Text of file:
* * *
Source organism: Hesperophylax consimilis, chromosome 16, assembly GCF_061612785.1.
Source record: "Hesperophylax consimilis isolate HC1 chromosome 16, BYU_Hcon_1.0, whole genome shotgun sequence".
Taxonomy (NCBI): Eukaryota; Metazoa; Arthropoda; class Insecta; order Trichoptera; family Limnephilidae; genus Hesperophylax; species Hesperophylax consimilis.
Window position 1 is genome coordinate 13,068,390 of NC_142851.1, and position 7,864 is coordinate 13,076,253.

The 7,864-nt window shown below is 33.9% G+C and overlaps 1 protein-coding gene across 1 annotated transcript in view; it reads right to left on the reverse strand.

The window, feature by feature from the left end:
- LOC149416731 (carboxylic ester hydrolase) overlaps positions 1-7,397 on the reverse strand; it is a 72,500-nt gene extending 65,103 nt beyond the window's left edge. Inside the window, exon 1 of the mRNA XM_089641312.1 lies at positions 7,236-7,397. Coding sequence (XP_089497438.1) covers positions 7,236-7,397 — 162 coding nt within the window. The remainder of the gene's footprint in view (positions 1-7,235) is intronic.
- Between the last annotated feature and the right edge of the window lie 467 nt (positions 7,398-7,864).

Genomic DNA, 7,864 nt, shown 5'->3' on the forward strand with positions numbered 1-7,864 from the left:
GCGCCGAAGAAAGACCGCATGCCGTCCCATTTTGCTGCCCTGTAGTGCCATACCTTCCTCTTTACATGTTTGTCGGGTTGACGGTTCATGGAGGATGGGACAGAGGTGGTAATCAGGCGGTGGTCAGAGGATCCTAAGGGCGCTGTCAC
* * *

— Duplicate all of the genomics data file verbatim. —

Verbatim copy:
Source organism: Hesperophylax consimilis, chromosome 16, assembly GCF_061612785.1.
Source record: "Hesperophylax consimilis isolate HC1 chromosome 16, BYU_Hcon_1.0, whole genome shotgun sequence".
Taxonomy (NCBI): Eukaryota; Metazoa; Arthropoda; class Insecta; order Trichoptera; family Limnephilidae; genus Hesperophylax; species Hesperophylax consimilis.
Window position 1 is genome coordinate 13,068,390 of NC_142851.1, and position 7,864 is coordinate 13,076,253.

The 7,864-nt window shown below is 33.9% G+C and overlaps 1 protein-coding gene across 1 annotated transcript in view; it reads right to left on the reverse strand.

The window, feature by feature from the left end:
- LOC149416731 (carboxylic ester hydrolase) overlaps positions 1-7,397 on the reverse strand; it is a 72,500-nt gene extending 65,103 nt beyond the window's left edge. Inside the window, exon 1 of the mRNA XM_089641312.1 lies at positions 7,236-7,397. Coding sequence (XP_089497438.1) covers positions 7,236-7,397 — 162 coding nt within the window. The remainder of the gene's footprint in view (positions 1-7,235) is intronic.
- Between the last annotated feature and the right edge of the window lie 467 nt (positions 7,398-7,864).

Genomic DNA, 7,864 nt, shown 5'->3' on the forward strand with positions numbered 1-7,864 from the left:
GCGCCGAAGAAAGACCGCATGCCGTCCCATTTTGCTGCCCTGTAGTGCCATACCTTCCTCTTTACATGTTTGTCGGGTTGACGGTTCATGGAGGATGGGACAGAGGTGGTAATCAGGCGGTGGTCAGAGGATCCTAAGGGCGCTGTCAC